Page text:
How can someone who had once created artworks for Jabakusum hair oil and Chelsa cigarette advertisements become India’s foremost filmmaker? By observing Jean Renoir it would seem. Watching the director shoot The River in a 1940s Kolkata, Satyajit Ray had first developed a keen interest in cinema. An interest, which apart from direction, saw Ray master the arts of scripting, editing and composition.
Indian cinema was never Ray’s forte. He disliked and criticised the larger than life characters, the melodrama and the cheap gimmickry. His mind was set on Hollywood films directed by Charles Chaplin, John Ford, Alfred Hitchcock and Victor Fleming.
He believed Hollywood taught him what to do and what not to do. Sergei Eisenstein and Pudovkin were his idols. When Vittorio D’Sica transformed the concept of filmmaking with his 1948 neo-realist film Bicycle Thieves, Ray watched the film five times over. But for Ray, an artificially created set was never enough. He wanted to bring the movie camera to the streets and forests. Most importantly, he wanted to invent a reality that was not crude.
With his very first film Pather Panchali (Song Of The Road), Satyajit Ray created a cinematic language that was unknown to India. With this and subsequent ventures, Ray proved that even an audience used to the one-food-serves-all thali culture of entertainment, is able to digest a more meaningful cinema. While brevity and the effortless weaving of private and public narratives remained the hallmarks of Ray’s cinema, we even find demonstrations of a very practical romanticism in films like Devi and Charulata.
Several critics have argued that Ray’s repertoire shies away from making political statements, but it is perhaps essential to note that the filmmaker was only too aware that the Indian censors would never be accepting of films like Godard’s 1967 La Chinoise.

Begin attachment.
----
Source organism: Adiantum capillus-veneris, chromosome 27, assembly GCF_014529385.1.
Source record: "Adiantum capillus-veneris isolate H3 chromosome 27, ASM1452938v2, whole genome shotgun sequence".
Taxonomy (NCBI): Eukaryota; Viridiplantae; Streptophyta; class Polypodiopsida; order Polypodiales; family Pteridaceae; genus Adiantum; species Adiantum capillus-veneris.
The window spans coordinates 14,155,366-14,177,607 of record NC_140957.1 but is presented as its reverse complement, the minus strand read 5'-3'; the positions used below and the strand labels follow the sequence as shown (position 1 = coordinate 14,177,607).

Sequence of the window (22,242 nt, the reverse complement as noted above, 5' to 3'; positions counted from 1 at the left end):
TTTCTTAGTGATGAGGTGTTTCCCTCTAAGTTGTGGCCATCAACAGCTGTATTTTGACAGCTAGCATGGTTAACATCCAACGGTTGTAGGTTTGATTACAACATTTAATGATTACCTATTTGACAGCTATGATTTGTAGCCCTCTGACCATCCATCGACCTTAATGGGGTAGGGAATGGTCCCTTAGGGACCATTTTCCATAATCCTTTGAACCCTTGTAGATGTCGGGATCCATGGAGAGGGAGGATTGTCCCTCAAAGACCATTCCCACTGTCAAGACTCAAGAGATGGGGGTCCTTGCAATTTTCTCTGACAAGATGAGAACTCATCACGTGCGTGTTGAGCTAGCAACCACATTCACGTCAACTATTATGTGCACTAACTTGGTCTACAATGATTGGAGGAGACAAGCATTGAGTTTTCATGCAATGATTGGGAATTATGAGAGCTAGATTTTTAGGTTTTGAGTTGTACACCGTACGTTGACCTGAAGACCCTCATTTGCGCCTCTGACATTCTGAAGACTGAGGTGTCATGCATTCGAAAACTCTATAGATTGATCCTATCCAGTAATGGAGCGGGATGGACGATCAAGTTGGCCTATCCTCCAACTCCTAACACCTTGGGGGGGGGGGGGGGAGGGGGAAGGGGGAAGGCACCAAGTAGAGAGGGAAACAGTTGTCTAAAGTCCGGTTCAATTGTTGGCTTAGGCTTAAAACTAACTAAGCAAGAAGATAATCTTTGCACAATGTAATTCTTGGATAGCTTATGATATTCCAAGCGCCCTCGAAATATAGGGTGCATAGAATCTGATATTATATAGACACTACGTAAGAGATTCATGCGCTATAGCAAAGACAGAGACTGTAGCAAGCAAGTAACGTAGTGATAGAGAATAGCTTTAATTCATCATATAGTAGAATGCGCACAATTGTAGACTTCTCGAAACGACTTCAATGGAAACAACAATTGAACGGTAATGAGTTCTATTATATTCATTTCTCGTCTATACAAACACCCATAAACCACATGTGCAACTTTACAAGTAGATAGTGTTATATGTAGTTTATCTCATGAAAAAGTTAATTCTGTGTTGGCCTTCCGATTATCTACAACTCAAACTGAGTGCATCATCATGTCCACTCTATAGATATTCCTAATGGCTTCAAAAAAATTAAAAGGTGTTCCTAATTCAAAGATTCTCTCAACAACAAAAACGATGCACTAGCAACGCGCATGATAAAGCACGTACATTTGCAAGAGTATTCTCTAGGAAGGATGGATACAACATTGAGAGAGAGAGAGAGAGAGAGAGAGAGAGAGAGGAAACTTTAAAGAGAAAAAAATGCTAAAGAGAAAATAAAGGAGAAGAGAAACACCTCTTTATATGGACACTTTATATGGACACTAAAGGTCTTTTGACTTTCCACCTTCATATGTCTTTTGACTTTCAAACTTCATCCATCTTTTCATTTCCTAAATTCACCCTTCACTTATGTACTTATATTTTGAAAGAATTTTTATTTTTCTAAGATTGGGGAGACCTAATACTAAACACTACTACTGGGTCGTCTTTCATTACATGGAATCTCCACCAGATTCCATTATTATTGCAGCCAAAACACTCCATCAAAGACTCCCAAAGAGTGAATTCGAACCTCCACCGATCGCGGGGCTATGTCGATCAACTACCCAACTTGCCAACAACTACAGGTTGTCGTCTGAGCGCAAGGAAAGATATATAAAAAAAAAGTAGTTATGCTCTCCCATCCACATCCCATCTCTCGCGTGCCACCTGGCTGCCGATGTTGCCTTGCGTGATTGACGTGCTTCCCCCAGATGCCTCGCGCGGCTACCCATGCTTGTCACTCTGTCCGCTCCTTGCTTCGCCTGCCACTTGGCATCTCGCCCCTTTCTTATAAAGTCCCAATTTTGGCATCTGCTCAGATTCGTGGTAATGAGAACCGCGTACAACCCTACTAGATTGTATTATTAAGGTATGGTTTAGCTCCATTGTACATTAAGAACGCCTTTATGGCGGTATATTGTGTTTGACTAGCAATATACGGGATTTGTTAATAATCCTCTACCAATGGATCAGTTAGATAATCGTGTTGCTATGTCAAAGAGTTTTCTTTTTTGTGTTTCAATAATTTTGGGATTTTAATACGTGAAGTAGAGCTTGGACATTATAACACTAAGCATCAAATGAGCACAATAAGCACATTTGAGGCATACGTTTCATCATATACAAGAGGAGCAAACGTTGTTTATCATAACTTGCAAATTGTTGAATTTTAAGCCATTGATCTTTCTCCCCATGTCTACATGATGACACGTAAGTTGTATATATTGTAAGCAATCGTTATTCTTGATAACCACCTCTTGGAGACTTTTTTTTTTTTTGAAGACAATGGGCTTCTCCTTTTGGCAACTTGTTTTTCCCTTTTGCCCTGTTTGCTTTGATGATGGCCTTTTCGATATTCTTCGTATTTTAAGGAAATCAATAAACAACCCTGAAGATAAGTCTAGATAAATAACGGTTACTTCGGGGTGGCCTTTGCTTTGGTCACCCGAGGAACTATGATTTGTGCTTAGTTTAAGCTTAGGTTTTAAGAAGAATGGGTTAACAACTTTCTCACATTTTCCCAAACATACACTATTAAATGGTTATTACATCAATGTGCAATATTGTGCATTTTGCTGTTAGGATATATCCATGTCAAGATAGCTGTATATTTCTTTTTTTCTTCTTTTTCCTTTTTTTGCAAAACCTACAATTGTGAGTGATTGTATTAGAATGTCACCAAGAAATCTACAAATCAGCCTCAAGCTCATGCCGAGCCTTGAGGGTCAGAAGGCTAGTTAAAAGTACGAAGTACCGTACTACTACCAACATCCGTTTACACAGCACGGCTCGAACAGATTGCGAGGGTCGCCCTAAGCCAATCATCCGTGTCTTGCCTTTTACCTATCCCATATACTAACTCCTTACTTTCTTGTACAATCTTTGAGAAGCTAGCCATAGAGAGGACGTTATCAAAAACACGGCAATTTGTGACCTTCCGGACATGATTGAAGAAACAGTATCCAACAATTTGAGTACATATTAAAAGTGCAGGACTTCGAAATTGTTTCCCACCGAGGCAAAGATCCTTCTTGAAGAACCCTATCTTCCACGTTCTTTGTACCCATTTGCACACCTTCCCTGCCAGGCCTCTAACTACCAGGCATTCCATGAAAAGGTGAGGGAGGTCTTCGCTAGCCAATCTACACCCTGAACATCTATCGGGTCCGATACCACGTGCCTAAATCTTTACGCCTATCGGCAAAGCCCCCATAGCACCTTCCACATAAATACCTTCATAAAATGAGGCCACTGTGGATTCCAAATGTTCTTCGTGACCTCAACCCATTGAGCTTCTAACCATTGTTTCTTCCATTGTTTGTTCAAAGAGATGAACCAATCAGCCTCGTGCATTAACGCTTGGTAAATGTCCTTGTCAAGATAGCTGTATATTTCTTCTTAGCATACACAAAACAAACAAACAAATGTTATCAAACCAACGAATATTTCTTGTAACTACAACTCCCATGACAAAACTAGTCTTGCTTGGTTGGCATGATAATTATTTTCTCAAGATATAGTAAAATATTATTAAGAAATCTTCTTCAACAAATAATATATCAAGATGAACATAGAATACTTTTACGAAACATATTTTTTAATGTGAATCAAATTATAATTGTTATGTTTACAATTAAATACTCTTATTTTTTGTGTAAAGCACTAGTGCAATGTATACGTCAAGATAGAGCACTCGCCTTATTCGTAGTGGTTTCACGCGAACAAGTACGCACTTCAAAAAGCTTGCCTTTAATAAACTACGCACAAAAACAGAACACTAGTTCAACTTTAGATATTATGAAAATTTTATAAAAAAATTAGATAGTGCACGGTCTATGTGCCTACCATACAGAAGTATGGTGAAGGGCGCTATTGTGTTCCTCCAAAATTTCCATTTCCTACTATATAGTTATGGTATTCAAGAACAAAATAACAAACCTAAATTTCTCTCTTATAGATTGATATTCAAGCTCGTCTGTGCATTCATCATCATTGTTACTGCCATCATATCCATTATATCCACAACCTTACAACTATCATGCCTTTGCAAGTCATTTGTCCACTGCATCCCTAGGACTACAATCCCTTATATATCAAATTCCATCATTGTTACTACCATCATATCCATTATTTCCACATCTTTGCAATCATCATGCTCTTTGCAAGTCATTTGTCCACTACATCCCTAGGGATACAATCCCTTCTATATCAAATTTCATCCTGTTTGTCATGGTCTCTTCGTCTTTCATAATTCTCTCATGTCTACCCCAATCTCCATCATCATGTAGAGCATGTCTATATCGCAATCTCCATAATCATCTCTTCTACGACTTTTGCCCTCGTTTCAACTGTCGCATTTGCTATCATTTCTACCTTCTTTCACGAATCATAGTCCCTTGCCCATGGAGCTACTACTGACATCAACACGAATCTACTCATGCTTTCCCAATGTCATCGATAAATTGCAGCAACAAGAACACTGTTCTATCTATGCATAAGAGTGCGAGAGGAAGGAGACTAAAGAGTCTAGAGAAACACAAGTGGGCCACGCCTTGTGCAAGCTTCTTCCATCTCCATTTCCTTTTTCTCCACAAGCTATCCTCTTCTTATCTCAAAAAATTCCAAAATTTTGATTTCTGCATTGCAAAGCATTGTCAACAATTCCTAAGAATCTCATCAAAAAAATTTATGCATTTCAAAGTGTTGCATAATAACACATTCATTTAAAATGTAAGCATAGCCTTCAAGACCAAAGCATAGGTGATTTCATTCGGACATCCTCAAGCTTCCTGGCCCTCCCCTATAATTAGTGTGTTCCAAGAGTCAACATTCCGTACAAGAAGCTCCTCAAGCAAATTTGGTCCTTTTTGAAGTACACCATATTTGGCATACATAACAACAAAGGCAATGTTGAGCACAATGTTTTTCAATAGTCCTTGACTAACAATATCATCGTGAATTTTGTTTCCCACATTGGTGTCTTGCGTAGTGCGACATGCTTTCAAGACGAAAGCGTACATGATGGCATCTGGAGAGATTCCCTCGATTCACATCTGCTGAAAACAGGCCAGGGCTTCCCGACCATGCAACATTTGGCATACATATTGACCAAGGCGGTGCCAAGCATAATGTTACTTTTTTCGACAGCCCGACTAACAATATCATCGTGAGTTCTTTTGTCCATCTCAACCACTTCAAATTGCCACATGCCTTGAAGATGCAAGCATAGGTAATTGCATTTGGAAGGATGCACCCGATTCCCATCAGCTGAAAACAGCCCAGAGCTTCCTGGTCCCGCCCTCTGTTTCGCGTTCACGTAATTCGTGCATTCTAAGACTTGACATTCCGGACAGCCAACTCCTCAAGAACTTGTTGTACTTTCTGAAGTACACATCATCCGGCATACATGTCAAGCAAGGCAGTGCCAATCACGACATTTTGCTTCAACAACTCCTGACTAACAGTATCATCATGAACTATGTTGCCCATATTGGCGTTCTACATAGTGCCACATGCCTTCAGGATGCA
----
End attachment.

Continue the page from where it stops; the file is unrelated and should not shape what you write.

Yet Ray openly protested the Vietnam War and refused to film a documentary on Jawaharlal Nehru during the Emergency. Ray, Manoj Kumar, Gina Lollobrigida and Inder Kumar Gujral were once attending the International Film Festival of India in 1974 at New Delhi. IK Gujral, who later went on to become the prime minister of the country, happened to state that the censors had permitted kissing on screen. Indian filmmakers were not making the right use of it. “That is the tragedy,” Ray had in his deep baritone.
Depths are not alien to Ray or his work. An exhibition of his sketches, photographs and art designs at New Delhi’s Siri Fort only goes to prove that no celebration of Indian cinema’s 100 years is complete without a mention of the inimitable Ray.
Ranjan Das Gupta is a Kolkata-based corporate communications consultant. The views expressed by the author are personal.